In today’s world, music is a much needed key tool for transformation on the planet, ushering in a time of harmony in our new co-created world. We are witnessing more and more musicians becoming activists, or as some say “artivists” — performers who are becoming reformers.

The transformation from performer to reformer involves four key paradigm shifts:

  1. A performer plays an instrument; a reformer becomes an instrument.
  2. A performer gets applause; a reformer gives applause.
  3. A performer uses talent to be a success; a reformer uses talent to make a difference.
  4. A performer entertains an audience; a reformer transforms a community and even the world.
  5. In the movie Ten Questions for the Dalai Lama, His Holiness is asked what we can do to create peace. With a huge smile on his face, the Dalai Lama says: “More music festivals.”

As an artivist myself, I have been deeply transformed by the process of working in other countries and with other cultures such as Iraq, Russia, Brazil and South Africa. For years, I was a go-getter, who became a go-giver.  When I went to Iraq in 2007 to lead a drum circle training for Kurds and Arabs, I was touched at the core of my being by the powerful connections created through music. (

There is a growing trend of performers becoming reformers as evident in the influx of performers who use music to awaken hearts, unify audiences, communicate a message of hope and empower survivors of violence.  Just think of Bono, from the rock group U2. He was awarded the distinction “Man of Peace” by the Nobel Laureates in 2008, was nominated for a Nobel Peace Prize, and has worked to raise awareness about global poverty for more than two decades.

In an act of musical bravery, Kristina Sophia and Cameron Powers, from Musical Missions of Peace (, sang Iraqi love songs on the streets of Baghdad at the start of the American occupation in 2003.  One of their most amazing experiences was literally singing their way across the Iraqi border, where guards were so moved by their renditions of Arabic love songs that they allowed them to enter the country without visas. Talk about the global passport of music!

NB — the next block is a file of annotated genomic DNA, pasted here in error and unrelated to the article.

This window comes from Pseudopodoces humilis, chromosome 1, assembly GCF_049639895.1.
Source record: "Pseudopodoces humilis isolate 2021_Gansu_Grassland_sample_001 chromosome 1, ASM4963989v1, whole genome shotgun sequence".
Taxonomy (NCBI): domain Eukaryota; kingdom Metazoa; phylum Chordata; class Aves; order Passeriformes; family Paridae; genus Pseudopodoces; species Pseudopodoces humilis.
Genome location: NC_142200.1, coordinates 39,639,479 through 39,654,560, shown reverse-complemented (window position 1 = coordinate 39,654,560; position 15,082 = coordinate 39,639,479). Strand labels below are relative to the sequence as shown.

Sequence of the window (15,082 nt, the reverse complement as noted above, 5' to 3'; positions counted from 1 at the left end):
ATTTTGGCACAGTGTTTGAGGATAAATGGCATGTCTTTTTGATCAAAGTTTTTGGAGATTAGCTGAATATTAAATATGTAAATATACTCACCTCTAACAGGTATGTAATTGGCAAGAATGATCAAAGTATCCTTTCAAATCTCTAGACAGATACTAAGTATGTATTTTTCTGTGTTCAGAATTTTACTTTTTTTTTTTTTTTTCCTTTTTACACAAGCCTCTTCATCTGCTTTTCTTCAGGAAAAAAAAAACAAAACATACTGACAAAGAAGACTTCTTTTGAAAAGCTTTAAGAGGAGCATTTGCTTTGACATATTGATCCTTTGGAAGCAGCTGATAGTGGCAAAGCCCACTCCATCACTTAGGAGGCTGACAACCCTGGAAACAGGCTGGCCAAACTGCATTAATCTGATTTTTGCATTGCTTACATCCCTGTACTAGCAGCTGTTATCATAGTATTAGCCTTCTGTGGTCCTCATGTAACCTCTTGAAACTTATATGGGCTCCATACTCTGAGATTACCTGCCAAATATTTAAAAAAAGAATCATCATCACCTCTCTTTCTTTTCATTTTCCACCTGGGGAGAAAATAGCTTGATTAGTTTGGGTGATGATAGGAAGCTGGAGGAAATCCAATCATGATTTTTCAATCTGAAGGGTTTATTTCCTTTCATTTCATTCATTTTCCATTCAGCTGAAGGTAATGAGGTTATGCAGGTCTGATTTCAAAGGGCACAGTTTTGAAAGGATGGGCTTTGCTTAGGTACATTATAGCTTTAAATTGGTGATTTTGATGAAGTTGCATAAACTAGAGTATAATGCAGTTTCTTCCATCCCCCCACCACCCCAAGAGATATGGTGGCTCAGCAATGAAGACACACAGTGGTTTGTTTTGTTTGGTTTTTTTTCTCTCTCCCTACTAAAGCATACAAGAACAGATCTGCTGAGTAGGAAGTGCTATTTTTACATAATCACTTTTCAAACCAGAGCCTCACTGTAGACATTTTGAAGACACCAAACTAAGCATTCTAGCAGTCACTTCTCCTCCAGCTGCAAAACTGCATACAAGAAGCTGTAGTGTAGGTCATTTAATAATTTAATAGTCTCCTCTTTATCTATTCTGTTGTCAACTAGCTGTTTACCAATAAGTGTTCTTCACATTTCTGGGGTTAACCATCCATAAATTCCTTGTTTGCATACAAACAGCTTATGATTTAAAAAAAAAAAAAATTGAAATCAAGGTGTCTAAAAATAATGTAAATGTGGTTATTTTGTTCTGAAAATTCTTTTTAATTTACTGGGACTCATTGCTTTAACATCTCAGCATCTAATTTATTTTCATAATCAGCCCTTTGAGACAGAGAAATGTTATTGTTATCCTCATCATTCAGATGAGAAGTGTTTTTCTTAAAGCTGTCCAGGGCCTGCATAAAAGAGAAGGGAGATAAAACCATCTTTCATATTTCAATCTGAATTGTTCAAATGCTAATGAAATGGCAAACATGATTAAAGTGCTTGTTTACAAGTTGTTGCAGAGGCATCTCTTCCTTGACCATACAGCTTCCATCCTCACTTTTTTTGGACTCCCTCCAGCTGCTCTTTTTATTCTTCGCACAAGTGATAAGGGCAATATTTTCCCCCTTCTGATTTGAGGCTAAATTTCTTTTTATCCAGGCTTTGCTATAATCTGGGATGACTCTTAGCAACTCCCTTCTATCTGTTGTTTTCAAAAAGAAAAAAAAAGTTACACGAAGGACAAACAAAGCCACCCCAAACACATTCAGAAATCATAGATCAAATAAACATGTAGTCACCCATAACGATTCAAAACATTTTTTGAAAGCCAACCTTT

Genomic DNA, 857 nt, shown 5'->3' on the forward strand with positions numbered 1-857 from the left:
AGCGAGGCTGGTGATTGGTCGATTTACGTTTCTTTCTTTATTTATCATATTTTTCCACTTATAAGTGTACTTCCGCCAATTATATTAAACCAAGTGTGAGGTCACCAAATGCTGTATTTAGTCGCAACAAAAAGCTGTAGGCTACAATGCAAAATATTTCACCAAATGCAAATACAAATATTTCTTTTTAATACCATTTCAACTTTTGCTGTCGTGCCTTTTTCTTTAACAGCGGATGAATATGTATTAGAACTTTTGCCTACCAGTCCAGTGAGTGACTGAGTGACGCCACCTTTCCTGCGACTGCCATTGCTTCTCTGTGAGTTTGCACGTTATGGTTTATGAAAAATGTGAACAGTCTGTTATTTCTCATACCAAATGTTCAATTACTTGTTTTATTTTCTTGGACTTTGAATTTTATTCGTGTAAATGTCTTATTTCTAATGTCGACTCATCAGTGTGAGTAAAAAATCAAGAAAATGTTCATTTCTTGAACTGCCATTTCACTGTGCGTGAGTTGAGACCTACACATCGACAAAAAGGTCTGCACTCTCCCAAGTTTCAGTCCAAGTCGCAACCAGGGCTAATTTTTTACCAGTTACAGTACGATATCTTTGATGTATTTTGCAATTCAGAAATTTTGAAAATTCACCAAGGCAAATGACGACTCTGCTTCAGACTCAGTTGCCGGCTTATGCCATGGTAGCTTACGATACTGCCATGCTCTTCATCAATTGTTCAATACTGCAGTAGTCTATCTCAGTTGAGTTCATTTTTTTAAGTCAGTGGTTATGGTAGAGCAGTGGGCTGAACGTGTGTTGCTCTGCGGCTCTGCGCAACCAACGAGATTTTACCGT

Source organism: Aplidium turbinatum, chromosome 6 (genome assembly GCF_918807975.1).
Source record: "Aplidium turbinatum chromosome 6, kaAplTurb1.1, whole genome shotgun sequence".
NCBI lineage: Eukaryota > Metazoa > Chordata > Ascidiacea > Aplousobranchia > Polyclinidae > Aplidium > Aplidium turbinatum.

Afghani singer and songwriter Farhad Darya, a goodwill ambassador to the United Nations, is another reformer. He has been uniting audiences, raising money for orphans, creating education for street children and singing in places of suffering.  In 2010, he created a concert for fifteen thousand Afghani women and girls at a former Taliban headquarters, where many people, especially women, had been executed. In his song “Brother,” he says “sing along with me; without the formality of languages, just like the bird canary.”

Do you want to make a difference through music? Here are some ways to orchestrate change in your community:

1.  Sing to the Earth

Go on a hike or walk and take a moment to offer music to your favorite part of nature. There may be a nature song you learned as a child at summer camp. I still remember singing, “I love the mountains, I love the rolling hills, I love the flowers, I love the daffodils, boom de a da, boom de a da.” Your nature song might even be a lyric of a Beatles song, like “Here Comes the Sun.” Or you can make up your own chant and offer it outside in nature to your favorite nature element. Sometimes if you listen very carefully, nature will teach you its own song.

2. Random Acts of Music

When you find yourself in a situation that could use an energy change, consider toning in the space, singing, chanting, or using an instrument to create a new song. Consider getting a small drum or flute to fit in your hiking pack. Surprise a group of strangers by playing some music for them wherever you go. I carry a small Native American flute in my purse or hiking bag and a small drum in my car for these random moments

3. Become a Reformer

Would you like to share music with the world?  Are you inspired to lead? If so, you may want to create a chanting circle, become trained in facilitating a drum circle or form a sound-healing group. Are you inspired to create sound as an offering to friends in need of healing? Is there a way you can weave more music into your work, bringing specifically selected music into the teacher’s lounge or some other creative way to infuse music into the daily rhythms of work? Think of your own special way to orchestrate change with music.

Christine Stevens, MSW, MT-BC is an author, music therapist, and founder of UpBeat Drum Circles.  Her new book, Music Medicine (Sounds True, August, 2012) includes more than 40 guided practices and 50 audio tracks of healing music.

Edited by Jeff Newman